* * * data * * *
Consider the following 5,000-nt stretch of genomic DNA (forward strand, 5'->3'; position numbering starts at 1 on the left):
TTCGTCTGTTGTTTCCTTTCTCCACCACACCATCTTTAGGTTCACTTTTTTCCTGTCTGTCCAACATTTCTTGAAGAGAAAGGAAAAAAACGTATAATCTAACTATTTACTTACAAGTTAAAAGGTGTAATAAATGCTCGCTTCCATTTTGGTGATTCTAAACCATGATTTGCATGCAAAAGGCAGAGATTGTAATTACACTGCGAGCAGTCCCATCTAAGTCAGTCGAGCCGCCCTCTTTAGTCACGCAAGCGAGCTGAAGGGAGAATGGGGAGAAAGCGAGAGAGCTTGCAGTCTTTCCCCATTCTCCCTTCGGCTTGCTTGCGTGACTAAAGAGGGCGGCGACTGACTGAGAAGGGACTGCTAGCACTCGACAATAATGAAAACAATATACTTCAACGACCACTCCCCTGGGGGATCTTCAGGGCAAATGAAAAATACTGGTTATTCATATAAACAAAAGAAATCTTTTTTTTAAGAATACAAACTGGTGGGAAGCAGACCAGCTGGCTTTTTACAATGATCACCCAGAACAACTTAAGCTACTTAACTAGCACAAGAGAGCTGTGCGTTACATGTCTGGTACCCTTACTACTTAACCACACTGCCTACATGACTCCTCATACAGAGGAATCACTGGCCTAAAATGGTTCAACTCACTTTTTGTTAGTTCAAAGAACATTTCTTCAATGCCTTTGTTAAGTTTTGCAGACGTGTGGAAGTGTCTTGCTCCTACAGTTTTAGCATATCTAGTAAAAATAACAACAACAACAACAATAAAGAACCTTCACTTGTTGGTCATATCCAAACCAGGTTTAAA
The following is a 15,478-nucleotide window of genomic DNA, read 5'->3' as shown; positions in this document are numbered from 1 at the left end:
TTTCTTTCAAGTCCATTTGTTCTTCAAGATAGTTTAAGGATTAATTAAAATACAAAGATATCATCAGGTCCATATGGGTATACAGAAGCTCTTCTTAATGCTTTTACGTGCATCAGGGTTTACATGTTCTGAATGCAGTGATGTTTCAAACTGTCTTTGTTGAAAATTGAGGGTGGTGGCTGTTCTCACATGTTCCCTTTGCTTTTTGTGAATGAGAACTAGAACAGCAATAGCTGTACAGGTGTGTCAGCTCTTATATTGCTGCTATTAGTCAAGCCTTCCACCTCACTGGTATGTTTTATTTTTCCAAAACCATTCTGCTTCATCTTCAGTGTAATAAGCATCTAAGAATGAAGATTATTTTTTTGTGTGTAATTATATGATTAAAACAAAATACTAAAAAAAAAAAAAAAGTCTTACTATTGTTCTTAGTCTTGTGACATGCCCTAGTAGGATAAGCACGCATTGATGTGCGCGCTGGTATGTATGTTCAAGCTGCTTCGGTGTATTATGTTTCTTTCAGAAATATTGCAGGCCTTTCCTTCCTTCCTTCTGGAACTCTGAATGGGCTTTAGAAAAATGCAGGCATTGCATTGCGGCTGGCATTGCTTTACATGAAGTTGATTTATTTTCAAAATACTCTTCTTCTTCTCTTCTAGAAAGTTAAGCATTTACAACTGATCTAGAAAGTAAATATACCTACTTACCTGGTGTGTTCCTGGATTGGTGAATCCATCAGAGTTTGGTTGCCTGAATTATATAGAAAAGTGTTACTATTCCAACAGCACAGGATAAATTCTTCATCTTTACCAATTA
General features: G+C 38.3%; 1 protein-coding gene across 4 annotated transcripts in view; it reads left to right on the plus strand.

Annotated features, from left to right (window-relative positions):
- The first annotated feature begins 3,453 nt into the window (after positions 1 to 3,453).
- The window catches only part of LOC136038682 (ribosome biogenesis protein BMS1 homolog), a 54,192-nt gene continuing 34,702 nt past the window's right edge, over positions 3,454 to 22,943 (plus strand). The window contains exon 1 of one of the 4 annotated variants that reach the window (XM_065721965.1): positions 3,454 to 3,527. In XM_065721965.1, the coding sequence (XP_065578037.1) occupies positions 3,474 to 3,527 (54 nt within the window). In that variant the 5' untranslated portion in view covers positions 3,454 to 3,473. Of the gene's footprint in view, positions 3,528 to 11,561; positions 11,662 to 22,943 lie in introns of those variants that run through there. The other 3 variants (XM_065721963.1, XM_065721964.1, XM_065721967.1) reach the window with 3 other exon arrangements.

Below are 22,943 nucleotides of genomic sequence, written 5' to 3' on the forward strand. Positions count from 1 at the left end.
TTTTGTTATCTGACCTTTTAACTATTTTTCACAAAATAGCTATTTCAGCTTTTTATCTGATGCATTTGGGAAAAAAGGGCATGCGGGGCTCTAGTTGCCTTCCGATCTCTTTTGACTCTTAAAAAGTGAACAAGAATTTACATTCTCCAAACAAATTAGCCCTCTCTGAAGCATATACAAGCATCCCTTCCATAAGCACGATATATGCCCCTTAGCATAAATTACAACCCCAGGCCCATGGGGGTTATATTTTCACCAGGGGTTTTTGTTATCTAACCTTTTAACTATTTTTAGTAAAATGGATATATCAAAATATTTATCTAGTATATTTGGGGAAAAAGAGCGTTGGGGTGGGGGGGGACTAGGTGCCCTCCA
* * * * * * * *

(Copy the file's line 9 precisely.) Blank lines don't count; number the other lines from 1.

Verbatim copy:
Below are 22,943 nucleotides of genomic sequence, written 5' to 3' on the forward strand. Positions count from 1 at the left end.